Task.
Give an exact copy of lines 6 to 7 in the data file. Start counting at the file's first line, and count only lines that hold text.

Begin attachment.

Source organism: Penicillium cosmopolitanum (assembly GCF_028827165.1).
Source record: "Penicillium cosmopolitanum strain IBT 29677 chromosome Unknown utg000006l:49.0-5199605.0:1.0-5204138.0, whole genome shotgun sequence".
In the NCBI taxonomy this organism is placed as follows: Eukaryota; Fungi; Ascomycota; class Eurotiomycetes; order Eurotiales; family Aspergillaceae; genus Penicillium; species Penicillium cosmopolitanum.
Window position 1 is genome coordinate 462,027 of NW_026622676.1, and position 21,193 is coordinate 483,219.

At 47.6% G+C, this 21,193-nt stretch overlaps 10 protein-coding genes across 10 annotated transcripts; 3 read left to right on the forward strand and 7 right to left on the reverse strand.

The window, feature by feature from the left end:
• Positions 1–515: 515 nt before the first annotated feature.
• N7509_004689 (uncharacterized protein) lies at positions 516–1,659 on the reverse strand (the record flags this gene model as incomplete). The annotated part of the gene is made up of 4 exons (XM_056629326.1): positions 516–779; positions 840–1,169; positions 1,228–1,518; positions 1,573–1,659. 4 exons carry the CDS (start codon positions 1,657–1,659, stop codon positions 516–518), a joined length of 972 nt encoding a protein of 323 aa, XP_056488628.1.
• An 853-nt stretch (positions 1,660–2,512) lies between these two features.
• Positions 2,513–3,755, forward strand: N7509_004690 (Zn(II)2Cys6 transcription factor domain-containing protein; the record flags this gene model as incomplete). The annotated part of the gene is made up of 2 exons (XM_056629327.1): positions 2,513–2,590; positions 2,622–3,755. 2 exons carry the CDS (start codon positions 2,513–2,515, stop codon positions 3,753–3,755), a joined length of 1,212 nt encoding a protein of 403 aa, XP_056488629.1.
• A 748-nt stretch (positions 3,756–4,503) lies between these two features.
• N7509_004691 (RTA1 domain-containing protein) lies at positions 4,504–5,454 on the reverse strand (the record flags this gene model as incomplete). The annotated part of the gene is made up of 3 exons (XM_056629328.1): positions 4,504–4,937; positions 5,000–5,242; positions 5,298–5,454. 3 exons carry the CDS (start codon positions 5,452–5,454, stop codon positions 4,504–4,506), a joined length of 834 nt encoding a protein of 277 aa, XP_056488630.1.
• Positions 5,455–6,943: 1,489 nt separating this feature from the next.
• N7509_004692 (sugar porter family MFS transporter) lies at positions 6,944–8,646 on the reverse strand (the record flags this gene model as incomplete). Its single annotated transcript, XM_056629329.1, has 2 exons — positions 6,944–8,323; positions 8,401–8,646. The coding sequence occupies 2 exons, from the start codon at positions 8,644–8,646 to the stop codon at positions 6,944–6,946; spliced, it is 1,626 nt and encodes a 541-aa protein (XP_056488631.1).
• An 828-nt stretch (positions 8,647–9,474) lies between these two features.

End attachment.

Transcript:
The window, feature by feature from the left end:
• Positions 1–515: 515 nt before the first annotated feature.